At the Good Shepherd Sleep Center we offer various services. We are constantly growing and introducing new services to our providers. Currently we offer home sleep testing, in-lab sleep studies, we offer DME set-up’s for our patients and we also work with local companies to provide medical equipment to patients. Our new project is EEG services that we are expecting to launch in fall of 2016.

What is a home sleep test (HST)?

A home sleep study is a modified sleep study that is performed in your home with a portable monitor. HST is used only to look for obstructive sleep apnea (OSA).

What is the difference between a Home Sleep Test and a sleep test performed in a Sleep Lab?

A home sleep test is performed in your home versus at a sleep lab. The portable monitoring device measures oxygen saturation, heart rate, air flow and effort. It will also record snoring and position.

A sleep test that is performed in a sleep lab will measure the above, but will additionally measure brain waves, sleep time and leg movements.

Is an HST better than a sleep test performed at the sleep lab?

In patients with a high likelihood of moderate to severe sleep apnea, home sleep testing is comparable to tests performed in the sleep lab. However, HST tends to underestimate severity of obstructive sleep apnea (OSA) compared to an in-laboratory sleep test, but it does detect the presence of OSA.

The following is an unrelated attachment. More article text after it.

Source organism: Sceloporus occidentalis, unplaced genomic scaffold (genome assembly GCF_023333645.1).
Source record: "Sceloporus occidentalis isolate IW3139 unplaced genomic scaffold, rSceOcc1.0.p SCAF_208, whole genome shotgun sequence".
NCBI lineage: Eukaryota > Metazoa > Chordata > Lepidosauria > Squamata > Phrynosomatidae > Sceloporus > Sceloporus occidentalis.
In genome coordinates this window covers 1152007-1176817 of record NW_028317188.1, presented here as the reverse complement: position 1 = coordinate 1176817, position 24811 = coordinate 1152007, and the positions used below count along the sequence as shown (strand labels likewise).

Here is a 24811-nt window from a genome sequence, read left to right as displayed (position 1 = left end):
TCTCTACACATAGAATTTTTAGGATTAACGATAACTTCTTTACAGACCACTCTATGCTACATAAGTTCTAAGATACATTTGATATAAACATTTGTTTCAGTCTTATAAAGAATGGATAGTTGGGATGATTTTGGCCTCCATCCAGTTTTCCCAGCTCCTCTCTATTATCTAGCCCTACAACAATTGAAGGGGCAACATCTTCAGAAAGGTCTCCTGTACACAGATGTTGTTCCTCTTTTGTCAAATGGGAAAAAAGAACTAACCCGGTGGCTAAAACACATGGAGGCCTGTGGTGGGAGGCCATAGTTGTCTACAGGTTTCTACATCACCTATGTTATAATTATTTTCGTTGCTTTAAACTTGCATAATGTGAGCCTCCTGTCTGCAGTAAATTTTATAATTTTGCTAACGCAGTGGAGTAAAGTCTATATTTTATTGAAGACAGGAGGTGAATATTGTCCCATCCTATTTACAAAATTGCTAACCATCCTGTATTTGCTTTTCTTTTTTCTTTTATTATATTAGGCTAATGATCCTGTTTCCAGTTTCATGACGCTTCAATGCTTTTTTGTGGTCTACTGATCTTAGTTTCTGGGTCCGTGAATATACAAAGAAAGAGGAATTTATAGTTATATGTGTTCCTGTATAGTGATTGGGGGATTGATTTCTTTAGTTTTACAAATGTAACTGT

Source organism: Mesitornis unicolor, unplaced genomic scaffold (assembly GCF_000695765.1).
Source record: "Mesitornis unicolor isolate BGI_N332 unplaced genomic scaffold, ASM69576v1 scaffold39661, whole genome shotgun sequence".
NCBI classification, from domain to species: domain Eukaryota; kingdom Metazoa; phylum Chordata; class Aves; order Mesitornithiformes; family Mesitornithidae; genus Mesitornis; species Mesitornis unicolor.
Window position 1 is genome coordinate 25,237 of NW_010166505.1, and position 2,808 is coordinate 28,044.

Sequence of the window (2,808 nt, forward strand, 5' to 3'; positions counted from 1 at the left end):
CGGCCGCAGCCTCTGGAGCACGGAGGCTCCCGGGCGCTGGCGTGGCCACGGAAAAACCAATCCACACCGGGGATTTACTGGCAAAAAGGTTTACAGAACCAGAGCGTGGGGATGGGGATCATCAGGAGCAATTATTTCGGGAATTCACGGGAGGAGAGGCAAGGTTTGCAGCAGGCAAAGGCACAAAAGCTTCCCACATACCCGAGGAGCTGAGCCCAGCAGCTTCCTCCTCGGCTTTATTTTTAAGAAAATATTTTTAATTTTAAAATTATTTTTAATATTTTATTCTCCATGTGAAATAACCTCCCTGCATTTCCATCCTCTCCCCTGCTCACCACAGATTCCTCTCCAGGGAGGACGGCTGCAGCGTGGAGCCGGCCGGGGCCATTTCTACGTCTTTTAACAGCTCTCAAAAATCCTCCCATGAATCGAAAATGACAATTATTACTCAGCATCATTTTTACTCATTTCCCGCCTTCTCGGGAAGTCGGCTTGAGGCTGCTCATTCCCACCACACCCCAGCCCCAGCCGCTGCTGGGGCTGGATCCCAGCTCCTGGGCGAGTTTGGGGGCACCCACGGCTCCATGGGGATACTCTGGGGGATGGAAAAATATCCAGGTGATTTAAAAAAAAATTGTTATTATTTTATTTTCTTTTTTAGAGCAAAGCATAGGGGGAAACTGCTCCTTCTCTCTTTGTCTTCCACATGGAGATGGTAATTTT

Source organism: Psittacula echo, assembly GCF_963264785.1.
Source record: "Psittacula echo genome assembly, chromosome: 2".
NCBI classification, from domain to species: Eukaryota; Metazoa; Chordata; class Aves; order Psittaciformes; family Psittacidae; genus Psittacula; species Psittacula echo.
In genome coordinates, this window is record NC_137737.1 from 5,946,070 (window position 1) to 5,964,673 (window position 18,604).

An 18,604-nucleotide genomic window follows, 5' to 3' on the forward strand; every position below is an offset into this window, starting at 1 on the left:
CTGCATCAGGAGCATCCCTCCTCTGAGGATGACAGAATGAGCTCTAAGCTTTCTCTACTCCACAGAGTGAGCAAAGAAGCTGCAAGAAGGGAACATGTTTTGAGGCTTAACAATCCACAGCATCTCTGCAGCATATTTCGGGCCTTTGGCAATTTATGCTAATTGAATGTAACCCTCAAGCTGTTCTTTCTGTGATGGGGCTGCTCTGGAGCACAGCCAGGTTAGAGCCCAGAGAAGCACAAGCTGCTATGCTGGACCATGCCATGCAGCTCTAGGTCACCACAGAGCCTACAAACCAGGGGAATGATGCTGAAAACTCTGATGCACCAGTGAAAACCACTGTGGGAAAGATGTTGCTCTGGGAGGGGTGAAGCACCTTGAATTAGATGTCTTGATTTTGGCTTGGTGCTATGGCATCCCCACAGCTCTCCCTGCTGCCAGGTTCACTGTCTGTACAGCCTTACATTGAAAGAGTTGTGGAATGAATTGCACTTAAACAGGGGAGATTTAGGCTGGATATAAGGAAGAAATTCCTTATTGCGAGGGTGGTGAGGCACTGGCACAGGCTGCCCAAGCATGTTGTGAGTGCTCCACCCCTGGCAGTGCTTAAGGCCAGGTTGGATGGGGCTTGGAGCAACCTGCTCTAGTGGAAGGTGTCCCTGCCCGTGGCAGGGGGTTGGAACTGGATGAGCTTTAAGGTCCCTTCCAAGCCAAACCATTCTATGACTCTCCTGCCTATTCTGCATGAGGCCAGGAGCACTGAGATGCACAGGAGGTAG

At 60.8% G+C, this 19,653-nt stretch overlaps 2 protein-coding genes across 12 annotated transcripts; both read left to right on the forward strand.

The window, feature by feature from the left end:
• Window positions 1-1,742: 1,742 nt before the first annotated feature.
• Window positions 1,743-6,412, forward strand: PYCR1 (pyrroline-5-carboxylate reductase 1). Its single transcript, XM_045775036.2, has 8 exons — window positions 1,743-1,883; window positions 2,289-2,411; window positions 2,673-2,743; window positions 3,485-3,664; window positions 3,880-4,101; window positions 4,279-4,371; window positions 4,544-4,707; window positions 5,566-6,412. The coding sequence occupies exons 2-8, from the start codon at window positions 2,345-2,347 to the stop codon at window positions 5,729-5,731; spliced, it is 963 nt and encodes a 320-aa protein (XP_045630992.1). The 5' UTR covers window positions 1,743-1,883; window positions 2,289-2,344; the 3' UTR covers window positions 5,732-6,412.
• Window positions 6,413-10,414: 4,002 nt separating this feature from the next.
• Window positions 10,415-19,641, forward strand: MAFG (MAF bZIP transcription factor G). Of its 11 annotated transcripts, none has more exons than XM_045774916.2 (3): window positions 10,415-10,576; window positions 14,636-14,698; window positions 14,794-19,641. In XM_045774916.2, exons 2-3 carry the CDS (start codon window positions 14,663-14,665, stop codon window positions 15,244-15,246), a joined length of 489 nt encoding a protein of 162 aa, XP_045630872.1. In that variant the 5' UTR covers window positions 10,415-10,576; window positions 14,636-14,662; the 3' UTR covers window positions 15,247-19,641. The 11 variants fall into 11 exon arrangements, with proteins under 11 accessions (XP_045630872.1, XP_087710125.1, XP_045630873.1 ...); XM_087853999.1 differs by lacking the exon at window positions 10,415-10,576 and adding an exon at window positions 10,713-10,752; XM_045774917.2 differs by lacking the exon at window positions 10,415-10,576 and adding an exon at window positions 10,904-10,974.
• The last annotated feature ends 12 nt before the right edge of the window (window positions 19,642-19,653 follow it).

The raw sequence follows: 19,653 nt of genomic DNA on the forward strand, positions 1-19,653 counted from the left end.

During and After the Home Sleep Test

How complicated is it to set up the equipment at home?

There are basically 4 simple steps. 1) Place a belt around your mid-section. 2) Attach a clip on your finger. 3) Apply an airflow sensor under your nose. 4) Turn the machine on.

The portable monitor is user-friendly and has been easy to use for our patients. You will be provided a sheet with step by step directions to assist you at home.

What happens after my sleep study?

A large amount of information is collected during your sleep study. A sleep specialist will analyze this information and a formal report with recommendations will be sent to your doctor.

The Epworth Sleepiness Scale is a simple, self-administered questionnaire—widely used by sleep professionals in quantifying the level of daytime sleepiness.